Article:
Gathering firewood is prohibited, but firewood is sold at the park.
Free days at state parks
: Visit Washington state parks for free. The Discover Pass is not required to visit a state park on ten designated free days in 2013.
The 2013 State Parks free days are as follows:
Jan. 21 – In honor of Martin Luther King Day
March 30 – In honor of Washington State Parks' 100th birthday on March 19
April 27 and 28 – National Parks Week
June 1 – National Trails Day
June 8 and 9 – National Get Outdoors Day and Department of Fish and Wildlife Free Fishing weekend
Aug. 4 – Peak season free day
Sept. 28 – National Public Lands Day
Nov. 9 through 11 – Veteran's Day weekend
Please note: A Discover Pass is still required to access lands managed by the Washington State Department of Natural Resources and the Washington Department of Fish and Wildlife during State Parks free days. For more information, please visit www.discoverpass.wa.gov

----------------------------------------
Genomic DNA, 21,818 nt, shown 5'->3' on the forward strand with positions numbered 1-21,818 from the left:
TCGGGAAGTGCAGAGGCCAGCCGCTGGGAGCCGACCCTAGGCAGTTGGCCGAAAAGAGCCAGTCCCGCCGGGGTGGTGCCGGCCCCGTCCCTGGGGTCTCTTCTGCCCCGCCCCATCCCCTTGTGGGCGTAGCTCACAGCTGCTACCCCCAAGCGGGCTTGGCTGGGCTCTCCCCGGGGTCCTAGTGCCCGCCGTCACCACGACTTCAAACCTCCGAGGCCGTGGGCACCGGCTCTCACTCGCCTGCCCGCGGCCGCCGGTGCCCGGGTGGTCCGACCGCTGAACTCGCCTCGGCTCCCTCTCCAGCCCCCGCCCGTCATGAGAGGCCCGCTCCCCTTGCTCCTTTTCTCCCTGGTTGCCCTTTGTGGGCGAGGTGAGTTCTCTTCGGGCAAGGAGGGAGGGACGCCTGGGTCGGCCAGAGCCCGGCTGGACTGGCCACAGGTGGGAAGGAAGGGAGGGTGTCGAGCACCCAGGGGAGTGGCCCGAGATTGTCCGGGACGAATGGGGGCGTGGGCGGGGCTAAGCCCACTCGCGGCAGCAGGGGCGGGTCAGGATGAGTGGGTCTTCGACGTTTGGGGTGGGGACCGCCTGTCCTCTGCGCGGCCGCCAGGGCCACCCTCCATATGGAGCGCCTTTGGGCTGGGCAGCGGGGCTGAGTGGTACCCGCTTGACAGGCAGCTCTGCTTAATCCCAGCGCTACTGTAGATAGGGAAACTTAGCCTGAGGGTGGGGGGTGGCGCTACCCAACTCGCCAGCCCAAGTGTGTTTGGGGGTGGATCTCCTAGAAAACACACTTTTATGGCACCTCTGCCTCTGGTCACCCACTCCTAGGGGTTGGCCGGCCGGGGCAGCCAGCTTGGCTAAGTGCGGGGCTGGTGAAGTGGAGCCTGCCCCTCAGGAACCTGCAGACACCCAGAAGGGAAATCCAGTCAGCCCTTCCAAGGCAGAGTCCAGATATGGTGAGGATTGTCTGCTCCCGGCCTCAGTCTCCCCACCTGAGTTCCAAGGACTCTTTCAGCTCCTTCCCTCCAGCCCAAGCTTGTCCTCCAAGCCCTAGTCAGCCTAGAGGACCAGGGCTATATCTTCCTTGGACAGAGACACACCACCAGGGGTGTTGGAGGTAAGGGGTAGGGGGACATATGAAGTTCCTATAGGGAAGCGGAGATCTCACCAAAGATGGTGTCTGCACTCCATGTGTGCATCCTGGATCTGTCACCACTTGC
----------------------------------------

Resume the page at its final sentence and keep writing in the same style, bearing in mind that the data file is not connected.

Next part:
Full list of events
at Washington State Parks
The park offers one watercraft launch ramp and 100 feet of dock.
A daily watercraft launching permit for $7 and a trailer dumping permit for $5 may be purchased at the park.
Annual permits also may be purchased at State Parks Headquarters in Olympia, at region offices, online
, and at parks when staff is available.
The park also provides 200 feet of moorage.Moorage fees
are charged year round for mooring at docks, floats and buoys from 1 p.m. to 8 a.m. Daily and annual permits are available. For more information, call (360) 902-8844.
Picnic and Day-use Facilities
The park offers two kitchen shelters with electricity, plus 125 unsheltered picnic tables. One kitchen shelter can accommodate up to 150 people. To make a reservation, visit online
or call (888) CAMPOUT or (888) 226-7688. The other kitchen shelter accommodates up to 40 people and is available first come, first served.
|Mammals||Birds||Fish & Sea Life|
• Deer or Elk
|• Crows or Ravens|
• Sea Birds
|Physical Features|| ||Plant Life|| |
|The soil in the park is "glacial till," an unlayered sediment which was deposited by glaciers over most of western Washington. Twanoh Park is on Hood Canal, which is actually a "canal" in name only. Hood Canal is (in reality) a "fjord," a long narrow body of water open to the ocean and bordered at one end by steep cliffs or hills.|| ||• Cedar|
• Douglas Fir
• Moss or Lichens
Park photo gallery